Freedom Caucus members in the House of Representative wrote a letter to President Trump urging him to use his executive authority to build a wall on the U.S.-Mexico border. These congressmen oppose a dealthis week which would provide $1.375 billion for "fencing" along the border, far less than the $5.7 billion requested by Mr. Trump.
"The conference committee deal is bad. It will not secure the border and will allow criminally violent aliens to be released into our country. And, in fact, there may be additional problems with the proposed 'deal,'" said the letter, signed by Reps. Mark Meadows, Jim Jordan, Matt Gaetz and Andy Biggs. The members were likely referring to awhich decreases the number of Immigration and Customs Enforcement detention beds for illegal immigrants from 49,060 to 40,520.
The letter urged Mr. Trump to build the wall under the authority provided by Sections 284 and 2808 in Title X of the U.S. Code. Section 284 allows the Pentagon to "provide support for the counter-drug activities or activities to counter transnational organized crime," including by the "construction of roads and fences." Mr. Trump has argued that there is a "humanitarian crisis" at the border, caused in part by the drugs "pouring" into the U.S., although most of those trafficked substances are smuggled through legal ports of entry.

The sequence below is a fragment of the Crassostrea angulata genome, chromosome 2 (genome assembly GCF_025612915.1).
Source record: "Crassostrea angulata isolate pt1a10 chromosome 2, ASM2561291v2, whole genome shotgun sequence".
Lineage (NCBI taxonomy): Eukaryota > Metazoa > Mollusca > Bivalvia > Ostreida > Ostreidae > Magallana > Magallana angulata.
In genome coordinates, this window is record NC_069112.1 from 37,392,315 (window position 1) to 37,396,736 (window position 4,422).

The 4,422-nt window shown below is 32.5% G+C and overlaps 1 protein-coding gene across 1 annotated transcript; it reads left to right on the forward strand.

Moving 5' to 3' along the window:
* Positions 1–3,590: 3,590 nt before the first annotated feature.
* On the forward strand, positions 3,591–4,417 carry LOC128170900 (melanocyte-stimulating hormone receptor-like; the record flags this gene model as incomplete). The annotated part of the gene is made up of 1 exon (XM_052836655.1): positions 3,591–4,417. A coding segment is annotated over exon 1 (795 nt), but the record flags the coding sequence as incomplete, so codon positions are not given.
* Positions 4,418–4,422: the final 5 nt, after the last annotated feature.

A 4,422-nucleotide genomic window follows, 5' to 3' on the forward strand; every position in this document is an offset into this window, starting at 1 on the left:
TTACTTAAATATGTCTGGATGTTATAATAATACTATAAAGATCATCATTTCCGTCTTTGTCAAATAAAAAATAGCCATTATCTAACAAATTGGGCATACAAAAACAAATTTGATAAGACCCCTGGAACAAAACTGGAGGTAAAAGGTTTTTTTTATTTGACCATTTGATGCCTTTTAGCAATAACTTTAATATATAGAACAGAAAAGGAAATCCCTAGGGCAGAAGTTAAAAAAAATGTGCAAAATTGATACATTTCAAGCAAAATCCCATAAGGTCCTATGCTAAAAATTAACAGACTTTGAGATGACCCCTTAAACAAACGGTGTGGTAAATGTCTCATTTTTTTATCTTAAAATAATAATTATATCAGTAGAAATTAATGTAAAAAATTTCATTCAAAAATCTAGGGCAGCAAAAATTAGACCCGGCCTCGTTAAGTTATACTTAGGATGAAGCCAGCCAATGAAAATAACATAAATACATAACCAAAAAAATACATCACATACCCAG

Section 2808 would allow the president to "undertake military construction projects" if he called a national emergency. Mr. Trump has publicly mulled declaring a national emergency to build the wall without congressional approval.
Mr. Trump is likely to sign the deal reached by Congress, which is expected to pass both chambers on Thursday. Speaking to reporters in the Oval Office alongside the Colombian president Wednesday, the president said he has options most people don't understand to build the wall.
The president insisted the deal has $23 billion for border security, calling Democrats "stingy" on the issue. Mr. Trump warned that the White House would be "looking for landmines" in the bill before signing the legislation. He also told reporters on Tuesday, "I can't say I'm happy. I can't say I'm thrilled."
Rebecca Kaplan contributed reporting